Falls in house prices and US stocks are on everyone’s lips. Despite our fantastic economy, we’re having a correction in the housing market. The conversation is heating up and its all around negativity. Accountants are asking what it all means for their exit strategy?
Are the times a-changing? Is this GFC Mark II? If you planned to sell your business, will you find yourself stuck as sellers did back in 2008. Did your retirement plans just go up in smoke?
Some would like you to believe that it’s true. Who could that be? That would be the buyers agents in the market. Not naming any names, but I read an article the other day that was talking down prices, and trying to set expectations lower. Who benefits from that kind of sentiment? Buyers. Is it true? The answer is, ‘no one does’.
So… what happened back in the GFC ?
Few of us can think about the Global Financial Crisis without a shudder. For accountants, it was a horrible time. The banks lending slowed down, and so did mergers and acquisitions. Buyers couldn’t borrow funds, even for premium accounting practices. Accountants in practice at that time said, well, I can’t retire. I don’t have the same amount of assets, or cashflow that I thought I did, so I’m going to stick into the business for the next five or 10 years.
Ha! You say. Bank lending is drying up these days. The Royal Commission into the banking and finance sector has put the wind up the lenders. That will lead to falling prices, no? No!
What is different today?
Spooky as the Royal Commission is for banks, it is not a problem on the scale of the GFC. Then we had financial collapses and untold billions of bad debts. Today, we have a falling stock market (and let’s face it, the US market has been going up for so long), and we have lot of very embarrassed Australian bankers having to answer “please explains” from the public and the Commissioner about some seriously shonky practices.
The two are not equivalent.
And even though the banks are getting a bit nervous on the lending front, they are mostly nervous around people outside of the professional industry. Accountants are generally well known for paying back their debts.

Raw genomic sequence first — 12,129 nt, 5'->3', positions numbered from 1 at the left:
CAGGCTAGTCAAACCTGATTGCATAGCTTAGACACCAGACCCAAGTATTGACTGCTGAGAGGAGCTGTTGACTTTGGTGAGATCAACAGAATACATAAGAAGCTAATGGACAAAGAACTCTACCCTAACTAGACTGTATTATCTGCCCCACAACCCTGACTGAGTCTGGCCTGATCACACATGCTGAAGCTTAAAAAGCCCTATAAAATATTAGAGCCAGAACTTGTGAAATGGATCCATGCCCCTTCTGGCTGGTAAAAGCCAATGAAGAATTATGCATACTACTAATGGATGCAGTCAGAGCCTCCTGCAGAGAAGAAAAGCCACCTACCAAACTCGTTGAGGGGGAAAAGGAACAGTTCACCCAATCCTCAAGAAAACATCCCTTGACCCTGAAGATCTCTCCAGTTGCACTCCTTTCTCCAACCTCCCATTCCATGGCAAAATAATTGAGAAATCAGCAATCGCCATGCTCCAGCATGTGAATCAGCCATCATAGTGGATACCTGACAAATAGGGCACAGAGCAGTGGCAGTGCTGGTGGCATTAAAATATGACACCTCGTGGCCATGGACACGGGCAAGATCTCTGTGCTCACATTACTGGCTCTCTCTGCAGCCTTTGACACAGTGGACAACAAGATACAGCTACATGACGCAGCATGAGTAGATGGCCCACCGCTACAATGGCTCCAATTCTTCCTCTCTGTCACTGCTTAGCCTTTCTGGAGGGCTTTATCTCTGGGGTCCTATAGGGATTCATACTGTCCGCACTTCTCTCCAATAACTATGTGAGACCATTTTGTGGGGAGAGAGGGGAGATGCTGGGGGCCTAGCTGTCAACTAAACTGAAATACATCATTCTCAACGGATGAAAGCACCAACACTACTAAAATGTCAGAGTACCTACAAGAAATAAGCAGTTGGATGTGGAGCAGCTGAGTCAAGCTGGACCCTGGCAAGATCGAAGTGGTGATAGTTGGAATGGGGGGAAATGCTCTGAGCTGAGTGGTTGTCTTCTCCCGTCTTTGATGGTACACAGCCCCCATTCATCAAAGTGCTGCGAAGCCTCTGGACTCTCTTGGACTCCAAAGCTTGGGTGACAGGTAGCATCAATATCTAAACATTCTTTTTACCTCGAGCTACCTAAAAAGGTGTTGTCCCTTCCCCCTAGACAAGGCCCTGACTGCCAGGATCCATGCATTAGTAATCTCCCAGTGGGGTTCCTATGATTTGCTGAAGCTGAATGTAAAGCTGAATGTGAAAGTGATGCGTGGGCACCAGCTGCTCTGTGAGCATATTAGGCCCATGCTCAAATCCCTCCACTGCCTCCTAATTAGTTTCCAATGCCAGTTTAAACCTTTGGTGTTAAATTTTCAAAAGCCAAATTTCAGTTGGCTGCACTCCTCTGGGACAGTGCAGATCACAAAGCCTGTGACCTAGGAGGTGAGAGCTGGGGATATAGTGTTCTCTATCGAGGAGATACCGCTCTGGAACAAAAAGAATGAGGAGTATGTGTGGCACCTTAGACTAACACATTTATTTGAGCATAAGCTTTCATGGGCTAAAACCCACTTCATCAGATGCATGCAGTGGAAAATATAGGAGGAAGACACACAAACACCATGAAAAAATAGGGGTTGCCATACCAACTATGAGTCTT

That said, even if bank lending dried up tomorrow (doubtful, they are aggressively targeting you), buyers have other choices today. Ten years on from the GFC, accountants have something that many buyers are looking for: a trusted relationship with their clients.
Buyers looking at the accounting industry as an amazing space to be, because, accountants still have control over their relationships with clients. OK, we may be on our back foot at times but compare that to what the banking sector and others, such as retailers, have done. They have over-automated and removed the relationship component.
Accountants are still looked upon as the ‘trusted advisor’,that people want to go back and talk to and seek guidance from. Technology and Automation is only bringing us more opportunities to speak with the client base. The fallout from the banking royal commission’s inquiries into financial planners is bringing clients back to accountants, not for the financial advice, but to seek a deeper understanding. This communication is solidifying that relationship and keeping the Industry popular – keep on talking.
Financiers other than banks are popping up, hungry for businesses, that have strong relationships with clients. It is a stronger business model. There is a huge amount of cash out there sloshing around looking for something to invest in. They want to buy something that has a return, and is stable. The ethics and moral standing for many years around the accounting industry resonates with them and the all-important TRUST factor.
‘It’s not the CASH that’s hard to find, it’s the DEAL’
Accountants underestimate their value (please stop this)
Accountants often think to themselves, “I’m not going to get the money that I deserve”, and that they don’t think they have a saleable asset. “Why would anybody want to buy this business?” Etc, etc…
That thought lingers around. When dangers turn up in the marketplace, the radar goes towards the negative because of the sales ideologies behind accountancy firms. So the financial crisis exacerbated the natural caution amongst accountants – that’s fine. And they responded by doing what they normally do, which is taking the least risky position.
But whilst acknowledging there’s some negative stuff in the general market, has the environment dramatically change? Because, while everybody else, the banks and all that have gone off to automate their relationships with clients and have subsequently lost touch, the accountants have not – it’s a relationship-based industry and it works.
Don’t get fooled into thinking this is like 2008
Don’t stop thinking and planning your divestment strategy just because the market’s a bit wobbly. Don’t despair if somebody’s talking negatively to you. If you’re feeling worried, don’t be. There might be similarities, but the reality is that there is plenty of cash around.
The world keeps spinning. If there’s a difference in price, it will be mild. People made a lot of money on the rising stock exchange. They haven’t lost it. The market looks at you as the person who still has the trusted relationship. They’re cashing out and they’re interested in the kinds of businesses and philosophies that accountants have and where the industry is heading.
Nothing wrong with a bit of positive dreaming , for both sides of the deal.